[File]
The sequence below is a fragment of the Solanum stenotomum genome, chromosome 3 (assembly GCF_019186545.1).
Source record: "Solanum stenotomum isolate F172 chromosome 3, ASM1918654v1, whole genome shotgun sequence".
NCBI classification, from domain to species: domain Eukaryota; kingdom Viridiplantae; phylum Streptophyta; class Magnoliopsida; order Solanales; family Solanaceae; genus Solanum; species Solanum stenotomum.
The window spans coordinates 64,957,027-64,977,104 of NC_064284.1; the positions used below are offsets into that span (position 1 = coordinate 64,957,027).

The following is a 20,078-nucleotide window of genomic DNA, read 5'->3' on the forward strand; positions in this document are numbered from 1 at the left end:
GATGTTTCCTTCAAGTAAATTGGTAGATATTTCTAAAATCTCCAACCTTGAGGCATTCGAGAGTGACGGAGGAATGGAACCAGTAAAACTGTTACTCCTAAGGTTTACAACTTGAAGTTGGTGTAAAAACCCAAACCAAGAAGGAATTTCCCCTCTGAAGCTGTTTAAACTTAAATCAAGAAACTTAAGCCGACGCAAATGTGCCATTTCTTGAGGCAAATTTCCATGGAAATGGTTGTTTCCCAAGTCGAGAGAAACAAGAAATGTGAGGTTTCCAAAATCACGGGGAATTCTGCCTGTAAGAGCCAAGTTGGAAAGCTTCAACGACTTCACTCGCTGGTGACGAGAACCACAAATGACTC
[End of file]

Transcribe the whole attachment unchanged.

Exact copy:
The sequence below is a fragment of the Solanum stenotomum genome, chromosome 3 (assembly GCF_019186545.1).
Source record: "Solanum stenotomum isolate F172 chromosome 3, ASM1918654v1, whole genome shotgun sequence".
NCBI classification, from domain to species: domain Eukaryota; kingdom Viridiplantae; phylum Streptophyta; class Magnoliopsida; order Solanales; family Solanaceae; genus Solanum; species Solanum stenotomum.
The window spans coordinates 64,957,027-64,977,104 of NC_064284.1; the positions used below are offsets into that span (position 1 = coordinate 64,957,027).

The following is a 20,078-nucleotide window of genomic DNA, read 5'->3' on the forward strand; positions in this document are numbered from 1 at the left end:
GATGTTTCCTTCAAGTAAATTGGTAGATATTTCTAAAATCTCCAACCTTGAGGCATTCGAGAGTGACGGAGGAATGGAACCAGTAAAACTGTTACTCCTAAGGTTTACAACTTGAAGTTGGTGTAAAAACCCAAACCAAGAAGGAATTTCCCCTCTGAAGCTGTTTAAACTTAAATCAAGAAACTTAAGCCGACGCAAATGTGCCATTTCTTGAGGCAAATTTCCATGGAAATGGTTGTTTCCCAAGTCGAGAGAAACAAGAAATGTGAGGTTTCCAAAATCACGGGGAATTCTGCCTGTAAGAGCCAAGTTGGAAAGCTTCAACGACTTCACTCGCTGGTGACGAGAACCACAAATGACTC